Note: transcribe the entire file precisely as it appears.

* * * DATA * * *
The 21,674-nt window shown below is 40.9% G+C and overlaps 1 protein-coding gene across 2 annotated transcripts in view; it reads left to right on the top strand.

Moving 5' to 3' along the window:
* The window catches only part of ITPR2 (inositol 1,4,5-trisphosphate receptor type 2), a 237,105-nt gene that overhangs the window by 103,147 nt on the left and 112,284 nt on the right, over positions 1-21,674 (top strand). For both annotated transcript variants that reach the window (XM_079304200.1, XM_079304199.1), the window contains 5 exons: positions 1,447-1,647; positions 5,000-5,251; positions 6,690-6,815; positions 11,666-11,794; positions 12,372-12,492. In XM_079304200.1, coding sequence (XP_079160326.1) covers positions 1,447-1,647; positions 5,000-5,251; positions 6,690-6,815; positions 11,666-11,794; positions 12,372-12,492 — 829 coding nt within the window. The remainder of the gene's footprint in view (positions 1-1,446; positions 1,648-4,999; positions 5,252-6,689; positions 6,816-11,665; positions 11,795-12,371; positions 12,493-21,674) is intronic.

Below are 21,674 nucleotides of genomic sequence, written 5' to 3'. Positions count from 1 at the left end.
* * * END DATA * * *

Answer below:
The 21,674-nt window shown below is 40.9% G+C and overlaps 1 protein-coding gene across 2 annotated transcripts in view; it reads left to right on the top strand.

Moving 5' to 3' along the window:
* The window catches only part of ITPR2 (inositol 1,4,5-trisphosphate receptor type 2), a 237,105-nt gene that overhangs the window by 103,147 nt on the left and 112,284 nt on the right, over positions 1-21,674 (top strand). For both annotated transcript variants that reach the window (XM_079304200.1, XM_079304199.1), the window contains 5 exons: positions 1,447-1,647; positions 5,000-5,251; positions 6,690-6,815; positions 11,666-11,794; positions 12,372-12,492. In XM_079304200.1, coding sequence (XP_079160326.1) covers positions 1,447-1,647; positions 5,000-5,251; positions 6,690-6,815; positions 11,666-11,794; positions 12,372-12,492 — 829 coding nt within the window. The remainder of the gene's footprint in view (positions 1-1,446; positions 1,648-4,999; positions 5,252-6,689; positions 6,816-11,665; positions 11,795-12,371; positions 12,493-21,674) is intronic.

Below are 21,674 nucleotides of genomic sequence, written 5' to 3'. Positions count from 1 at the left end.